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Advice For Employers & HR Professionals

Harpur Trust v Brazel: Are you calculating holiday pay correctly?

Last week, the Supreme Court in Harpur Trust v Brazel held that a member of staff who only worked part of the year (in this case, term time only) is entitled to the same 5.6 weeks of statutory leave as those employees who work all year. The court made clear that employers should not base holiday entitlement calculations on the number of hours actually worked.

The case

Ms Brazel works under a permanent zero-hours contract, where she works variable hours during term times.

In accordance with ACAS guidance at the time, Harpur Trust calculated how much holiday pay Ms Brazel was entitled to using the well-known formula of holiday entitlement being 12.07% of hours worked. Ms Brazel received holiday pay in 3 lump sums in April, August and December.

However, Ms Brazel claimed that her holiday pay should be calculated using the “calendar week method”. This involves Harpur Trust calculating her average weekly pay in the preceding 12 weeks (note that since April 2020, the reference period is now 52 weeks), discounting any weeks where she did not work, and then multiplying this figure by 5.6 to give her holiday entitlement for the full year. If Harpur Trust used this calculation, Ms Brazel’s holiday pay would have been around 17.5% of her earnings for the term as opposed to 12.07%.

Ms Brazel’s claim was unsuccessful at the Employment Tribunal; however, she successfully appealed to the Employment Appeal Tribunal, the Court of Appeal and now the Supreme Court.

The outcome

The Supreme Court agreed with Ms Brazel: Harpur Trust should have calculated her holiday pay using the calendar week method and that to give anything less than 5.6 weeks paid holiday (irrespective of the number of hours worked) was in breach of the Working Time Regulations.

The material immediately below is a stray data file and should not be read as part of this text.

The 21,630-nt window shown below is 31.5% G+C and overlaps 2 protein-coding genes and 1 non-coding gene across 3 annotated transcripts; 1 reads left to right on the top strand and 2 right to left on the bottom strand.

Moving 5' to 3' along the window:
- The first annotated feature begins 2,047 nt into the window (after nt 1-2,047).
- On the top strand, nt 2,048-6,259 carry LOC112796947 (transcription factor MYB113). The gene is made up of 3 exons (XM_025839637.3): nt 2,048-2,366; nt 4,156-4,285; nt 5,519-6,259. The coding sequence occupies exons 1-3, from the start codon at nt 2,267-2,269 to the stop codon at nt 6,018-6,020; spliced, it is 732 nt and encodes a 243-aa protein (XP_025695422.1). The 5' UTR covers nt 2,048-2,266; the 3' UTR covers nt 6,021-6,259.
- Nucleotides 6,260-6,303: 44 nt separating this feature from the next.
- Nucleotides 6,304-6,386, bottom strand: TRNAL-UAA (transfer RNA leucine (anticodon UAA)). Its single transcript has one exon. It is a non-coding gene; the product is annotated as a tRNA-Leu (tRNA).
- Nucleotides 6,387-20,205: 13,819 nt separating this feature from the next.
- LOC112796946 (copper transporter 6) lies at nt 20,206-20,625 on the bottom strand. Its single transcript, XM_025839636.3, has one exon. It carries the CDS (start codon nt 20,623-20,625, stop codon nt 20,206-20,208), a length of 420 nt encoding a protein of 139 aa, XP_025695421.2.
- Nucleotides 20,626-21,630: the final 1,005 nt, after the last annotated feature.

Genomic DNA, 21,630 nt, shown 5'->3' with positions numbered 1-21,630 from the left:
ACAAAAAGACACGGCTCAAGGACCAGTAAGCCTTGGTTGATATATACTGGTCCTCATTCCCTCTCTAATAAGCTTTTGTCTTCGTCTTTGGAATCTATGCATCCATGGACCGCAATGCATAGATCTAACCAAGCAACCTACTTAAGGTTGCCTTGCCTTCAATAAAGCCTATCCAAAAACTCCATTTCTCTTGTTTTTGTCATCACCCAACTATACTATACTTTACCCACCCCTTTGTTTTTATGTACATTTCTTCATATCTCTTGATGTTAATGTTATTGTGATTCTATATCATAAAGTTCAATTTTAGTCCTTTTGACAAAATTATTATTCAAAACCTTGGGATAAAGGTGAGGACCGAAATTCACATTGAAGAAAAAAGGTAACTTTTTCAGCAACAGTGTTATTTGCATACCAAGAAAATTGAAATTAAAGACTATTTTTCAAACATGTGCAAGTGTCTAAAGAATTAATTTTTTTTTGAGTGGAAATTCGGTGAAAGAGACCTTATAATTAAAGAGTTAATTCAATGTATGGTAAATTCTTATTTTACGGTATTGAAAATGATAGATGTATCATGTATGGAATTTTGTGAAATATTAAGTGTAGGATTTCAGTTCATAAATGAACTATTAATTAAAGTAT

The amount paid for a week’s holiday then needed to be calculated and this was done using average earnings during the previous 52 weeks.

This can lead to instances where a part-year worker will receive disproportionately more paid holidays than a full-year worker. However, the Supreme Court said that the outcome was not so absurd as to justify a change to the legal framework. It was also concerned about the potential complexity of any other method of calculation.

Does this decision affect you?

This decision will impact any organisations who employ staff on a term-time, part-year, zero-hours or casual basis or if you currently operate a “rolled up” holiday pay arrangement. The rules apply to employees and the wider category of “workers”.

What should you do now?

Given the publicity that this case has generated, we believe that employees are more likely to raise concerns than ever before. We advise employers to review:

1) whether they have any staff affected

2) how they calculate holiday pay for those staff and

3) whether staff contracts, handbooks or payroll procedures need to change to reflect the updated position.

We can help with all of those stages so please get in touch with the Torque Law team.

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